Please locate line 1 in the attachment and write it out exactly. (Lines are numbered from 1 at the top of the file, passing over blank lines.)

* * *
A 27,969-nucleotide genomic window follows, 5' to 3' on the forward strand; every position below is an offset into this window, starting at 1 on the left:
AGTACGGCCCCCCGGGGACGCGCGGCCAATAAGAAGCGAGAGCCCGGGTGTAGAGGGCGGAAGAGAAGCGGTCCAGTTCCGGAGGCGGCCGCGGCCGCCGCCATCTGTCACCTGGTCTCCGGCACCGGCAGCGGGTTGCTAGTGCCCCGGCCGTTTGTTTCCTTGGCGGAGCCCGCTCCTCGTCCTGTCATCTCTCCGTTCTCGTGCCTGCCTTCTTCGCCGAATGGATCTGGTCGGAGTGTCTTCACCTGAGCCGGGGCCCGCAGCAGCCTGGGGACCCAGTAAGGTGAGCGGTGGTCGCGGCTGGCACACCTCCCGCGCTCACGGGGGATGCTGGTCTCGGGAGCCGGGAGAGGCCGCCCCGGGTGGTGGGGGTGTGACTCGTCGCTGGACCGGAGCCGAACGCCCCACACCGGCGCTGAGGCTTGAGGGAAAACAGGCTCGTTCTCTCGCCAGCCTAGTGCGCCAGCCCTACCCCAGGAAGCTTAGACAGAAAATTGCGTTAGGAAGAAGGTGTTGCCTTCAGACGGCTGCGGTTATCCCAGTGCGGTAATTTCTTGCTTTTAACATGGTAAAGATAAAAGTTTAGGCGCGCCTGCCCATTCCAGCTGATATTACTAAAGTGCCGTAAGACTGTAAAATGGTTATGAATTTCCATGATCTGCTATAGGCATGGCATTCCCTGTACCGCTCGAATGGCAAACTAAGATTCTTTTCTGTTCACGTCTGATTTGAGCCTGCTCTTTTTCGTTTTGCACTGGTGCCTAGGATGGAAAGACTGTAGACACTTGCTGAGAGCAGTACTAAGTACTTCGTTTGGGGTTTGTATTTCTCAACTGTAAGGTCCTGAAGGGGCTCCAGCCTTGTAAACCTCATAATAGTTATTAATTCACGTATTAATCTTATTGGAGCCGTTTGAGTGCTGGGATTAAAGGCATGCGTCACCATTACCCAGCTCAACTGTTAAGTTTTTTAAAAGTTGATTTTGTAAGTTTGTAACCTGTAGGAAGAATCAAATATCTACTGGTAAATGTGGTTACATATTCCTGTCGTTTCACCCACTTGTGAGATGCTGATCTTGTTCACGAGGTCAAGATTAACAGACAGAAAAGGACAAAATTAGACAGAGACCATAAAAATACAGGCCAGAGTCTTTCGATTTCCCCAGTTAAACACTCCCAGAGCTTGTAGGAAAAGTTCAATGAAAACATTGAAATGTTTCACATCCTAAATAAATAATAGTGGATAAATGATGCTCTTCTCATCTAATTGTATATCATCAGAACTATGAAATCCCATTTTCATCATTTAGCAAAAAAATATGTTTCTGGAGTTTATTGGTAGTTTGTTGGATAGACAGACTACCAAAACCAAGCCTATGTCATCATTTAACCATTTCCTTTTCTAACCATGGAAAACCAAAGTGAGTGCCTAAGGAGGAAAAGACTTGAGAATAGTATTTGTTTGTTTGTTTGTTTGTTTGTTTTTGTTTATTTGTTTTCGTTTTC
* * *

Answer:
A 27,969-nucleotide genomic window follows, 5' to 3' on the forward strand; every position below is an offset into this window, starting at 1 on the left: